The mappings \(f, T:A\cup B\rightarrow A\cup B\) are called cyclic if \(fA\subseteq TB\) and \(fB\subseteq TA\), where A, B are nonempty subsets of a metric space \((X,d)\). Moreover, f and T are called cyclic contraction if there exists \(k\in(0,1)\) such that \(d(fx,fy)\leq kd(Tx,Ty)\) for all \(x\in A\) and \(y\in B\). For more results see [16–19].
In this section we give some fixed point results involving cyclic mappings which can be regarded as consequences of the theorems presented in the previous section.
Theorem 3
 (i)
If T is one to one then there exists \(z\in A\cap B\) such that \(fz=Tz\).
 (ii)
If f and T are weakly compatible, then f and T have a unique common fixed point \(z\in A\cap B\).
Proof
There exists an \(x_{0}\in A\cap B\), as \(A\cap B\) is nonempty. This implies that \(Tx_{0}\in TA\) and \(Tx_{0}\in TB\) and so \(\alpha ( Tx_{0} ) \geq1\) and \(\beta ( Tx_{0} ) \geq1\).
Let \(\{ x_{n} \} \) be a sequence in X such that \(\beta ( x_{n} ) \geq1\) for all \(n\in \mathbb{N} \) and \(x_{n}\rightarrow x\) as \(n\rightarrow\infty\). Then \(x_{n}\in TB\) for all \(n\in \mathbb{N} \) and so \(x\in TB\). This implies that \(\beta ( x ) \geq1\).
Then the conditions (i) and (ii) of Theorem 1 hold. So there exist \(u,z\in A\cup B\) such that \(u=fz=Tz\). On the other hand, since T is one to one, there exist \(z_{1}\in A\), \(z_{2}\in B\) such that \(Tz_{1}=Tz_{2}=u\) implies \(z_{1}=z_{2}=z\). Therefore, \(u=Tz\) for \(z\in A\cap B\). If f and T are weakly compatible, following the proof of Theorem 1, we have \(u=fu=Tu\). The uniqueness of the common fixed point follows from (3.1). □
Similarly, we can prove the following theorem.
Theorem 4
 (i)
If T is one to one then there exists \(z\in A\cap B\) such that \(fz=Tz\).
 (ii)
If f and T are weakly compatible, then f and T have a unique common fixed point \(z\in A\cap B\).
4 Application to functional equations
The existence and uniqueness of solutions of functional equations and system of functional equations arising in dynamic programming have been studied by using different fixed point theorems (see [20–22]).
Let \(B(W)\) denote the space of all bounded realvalued functions defined on the set W. Meanwhile, \(B(W)\) endowed with the sup metric \(d(h,k)=\sup_{x\in W}hxkx\) for all \(h,k\in B(W)\) is a complete metric space.
 (A1)For any \(h\in B(W)\), there exists \(k\in B(W)\) such that$$ fh(x)=Tk(x),\quad x\in W. $$
 (A2)There exists \(h\in B(W)\) such that$$ fh(x)=Th(x)\quad\mbox{implies}\quad Tfh(x)=fTh(x),\quad x\in W. $$
 (A3)
\(p,q:W\times D\rightarrow \mathbb{R} \) and \(G,K:W\times D\times\ \mathbb{R} \rightarrow \mathbb{R} \) are bounded.
 (A4)
\(\xi ( Th ) \geq0\) for some \(h\in B(W)\) implies \(\xi ( fh ) \geq0\).
 (A5)\(\vert G ( x,y,h ( x ) ) G ( x,y,k ( x ) ) \vert \leq\ln ( 1+M ( h,k ) ) \) where \(h,k\in B(W)\), \(\xi ( Th ) \geq 0\), and \(\xi ( Tk ) \geq0\), \(( x,y ) \in W\times D\), \(t\in W\) and$$\begin{aligned} M ( h,k ) =&\max\biggl\{ d \bigl( Th ( t ) ,Tk ( t ) \bigr) ,d \bigl( Th ( t ) ,fh ( t ) \bigr) ,d \bigl( Tk ( t ) ,fk ( t ) \bigr) ,\\ &{}\frac{1}{2} \bigl[ d \bigl( Th ( t ) ,fk ( t ) \bigr) +d \bigl( Tk ( t ) ,fh ( t ) \bigr) \bigr] \biggr\} . \end{aligned}$$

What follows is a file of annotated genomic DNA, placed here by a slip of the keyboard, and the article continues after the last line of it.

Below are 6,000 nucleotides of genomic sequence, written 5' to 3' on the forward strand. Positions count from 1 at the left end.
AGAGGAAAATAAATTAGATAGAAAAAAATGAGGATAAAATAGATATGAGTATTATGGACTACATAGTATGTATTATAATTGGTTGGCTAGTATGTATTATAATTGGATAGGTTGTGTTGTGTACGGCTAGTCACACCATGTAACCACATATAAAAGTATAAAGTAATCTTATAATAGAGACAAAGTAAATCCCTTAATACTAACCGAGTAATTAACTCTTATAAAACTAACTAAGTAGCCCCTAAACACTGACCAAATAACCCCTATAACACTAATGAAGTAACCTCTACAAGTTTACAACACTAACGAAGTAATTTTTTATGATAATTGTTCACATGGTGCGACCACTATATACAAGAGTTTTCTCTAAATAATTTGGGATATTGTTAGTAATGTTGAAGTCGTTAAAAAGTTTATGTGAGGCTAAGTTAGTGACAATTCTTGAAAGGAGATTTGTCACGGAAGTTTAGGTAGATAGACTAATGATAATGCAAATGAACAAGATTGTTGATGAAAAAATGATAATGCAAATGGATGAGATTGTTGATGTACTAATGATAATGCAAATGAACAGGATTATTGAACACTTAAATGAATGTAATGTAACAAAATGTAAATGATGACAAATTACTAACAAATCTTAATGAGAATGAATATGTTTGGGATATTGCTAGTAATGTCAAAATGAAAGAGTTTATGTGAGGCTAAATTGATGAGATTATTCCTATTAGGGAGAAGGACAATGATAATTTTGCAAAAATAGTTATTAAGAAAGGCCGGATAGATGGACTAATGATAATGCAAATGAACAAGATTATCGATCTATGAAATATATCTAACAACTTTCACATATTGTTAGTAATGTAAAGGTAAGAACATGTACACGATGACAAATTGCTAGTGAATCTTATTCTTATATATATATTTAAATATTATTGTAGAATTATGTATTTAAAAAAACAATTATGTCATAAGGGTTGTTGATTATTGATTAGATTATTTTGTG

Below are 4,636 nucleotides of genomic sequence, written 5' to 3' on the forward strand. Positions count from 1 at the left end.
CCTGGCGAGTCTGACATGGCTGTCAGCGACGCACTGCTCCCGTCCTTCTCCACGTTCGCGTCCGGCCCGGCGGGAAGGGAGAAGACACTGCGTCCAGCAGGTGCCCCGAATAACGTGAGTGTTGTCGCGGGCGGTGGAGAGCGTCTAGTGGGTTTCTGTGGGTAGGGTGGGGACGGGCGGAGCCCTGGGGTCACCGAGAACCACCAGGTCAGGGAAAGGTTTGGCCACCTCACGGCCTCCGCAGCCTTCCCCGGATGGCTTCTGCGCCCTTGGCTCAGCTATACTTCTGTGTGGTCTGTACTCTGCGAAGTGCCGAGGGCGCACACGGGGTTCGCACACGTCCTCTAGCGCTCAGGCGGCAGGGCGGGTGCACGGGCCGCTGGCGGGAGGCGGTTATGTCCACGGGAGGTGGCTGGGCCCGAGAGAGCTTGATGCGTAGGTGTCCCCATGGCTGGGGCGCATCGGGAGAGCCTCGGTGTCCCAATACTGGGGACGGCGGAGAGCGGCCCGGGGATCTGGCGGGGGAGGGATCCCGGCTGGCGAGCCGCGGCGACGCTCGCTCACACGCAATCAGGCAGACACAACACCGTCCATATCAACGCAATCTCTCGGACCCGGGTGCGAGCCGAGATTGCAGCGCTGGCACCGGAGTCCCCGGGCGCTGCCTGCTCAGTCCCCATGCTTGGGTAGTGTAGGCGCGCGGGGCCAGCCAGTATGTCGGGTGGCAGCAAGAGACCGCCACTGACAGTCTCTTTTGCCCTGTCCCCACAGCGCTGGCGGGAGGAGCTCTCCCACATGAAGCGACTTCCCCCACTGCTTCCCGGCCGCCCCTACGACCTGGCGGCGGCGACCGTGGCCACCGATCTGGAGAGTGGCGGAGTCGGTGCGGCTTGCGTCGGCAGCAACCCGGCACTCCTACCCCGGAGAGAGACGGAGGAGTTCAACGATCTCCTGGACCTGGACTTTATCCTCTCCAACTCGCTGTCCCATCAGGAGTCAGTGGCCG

(A6)
If \(\{ h_{n} \} \) is a sequence in \(B(W)\) such that \(\xi ( h_{n} ) \geq0\) for all \(n\in \mathbb{N} \cup \{ 0 \} \) and \(h_{n}\rightarrow h^{\ast}\) as \(n\rightarrow \infty\), then \(\xi ( h^{\ast} ) \geq0\).
 (A7)
There exists \(h_{0}\in B(W)\) such that \(\xi ( Th_{0} ) \geq0\).
Theorem 5
Assume that conditions (A1)(A7) are satisfied and \(T(B(W))\) is a closed and bounded subspace of \(B(W)\). Then the functional equations (4.1) and (4.2) have a unique common bounded solution in W.
Proof
One easily shows that all the hypotheses of Corollary 1 are satisfied. Therefore f and T have a unique common fixed point, that is, the functional equations (4.1) and (4.2) have a unique bounded common solution. □
 (A5′):

\(\vert G ( x,y,h ( x ) ) G ( x,y,k ( x ) ) \vert \leq\ln ( 1+N ( h,k ) ) \) where \(h,k\in B(W)\), \(\xi ( Th ) \geq0\), and \(\xi ( Tk ) \geq0\); and \(( x,y ) \in W\times D\), \(t\in W\) and$$\begin{aligned} N ( h,k ) =&\max\biggl\{ d \bigl( Th ( t ) ,Tk ( t ) \bigr) ,\frac{1}{2}d \bigl( Th ( t ) ,fk ( t ) \bigr) ,d \bigl( Tk ( t ) ,fh ( t ) \bigr) ,\\ &{}\frac{ [ 1+d ( Th ( t ) ,fh ( t ) ) ] d ( Tk ( t ) ,fk ( t ) ) }{1+d ( Th ( t ) ,Tk ( t ) ) }\biggr\} . \end{aligned}$$
Declarations
Acknowledgements
The second author would like to extend his sincere appreciation to the Deanship of Scientific Research at King Saud University for its funding of this Prolific Research Group Project No. PRG143610.
Open Access This article is distributed under the terms of the Creative Commons Attribution 4.0 International License (http://creativecommons.org/licenses/by/4.0/), which permits unrestricted use, distribution, and reproduction in any medium, provided you give appropriate credit to the original author(s) and the source, provide a link to the Creative Commons license, and indicate if changes were made.
Authors’ Affiliations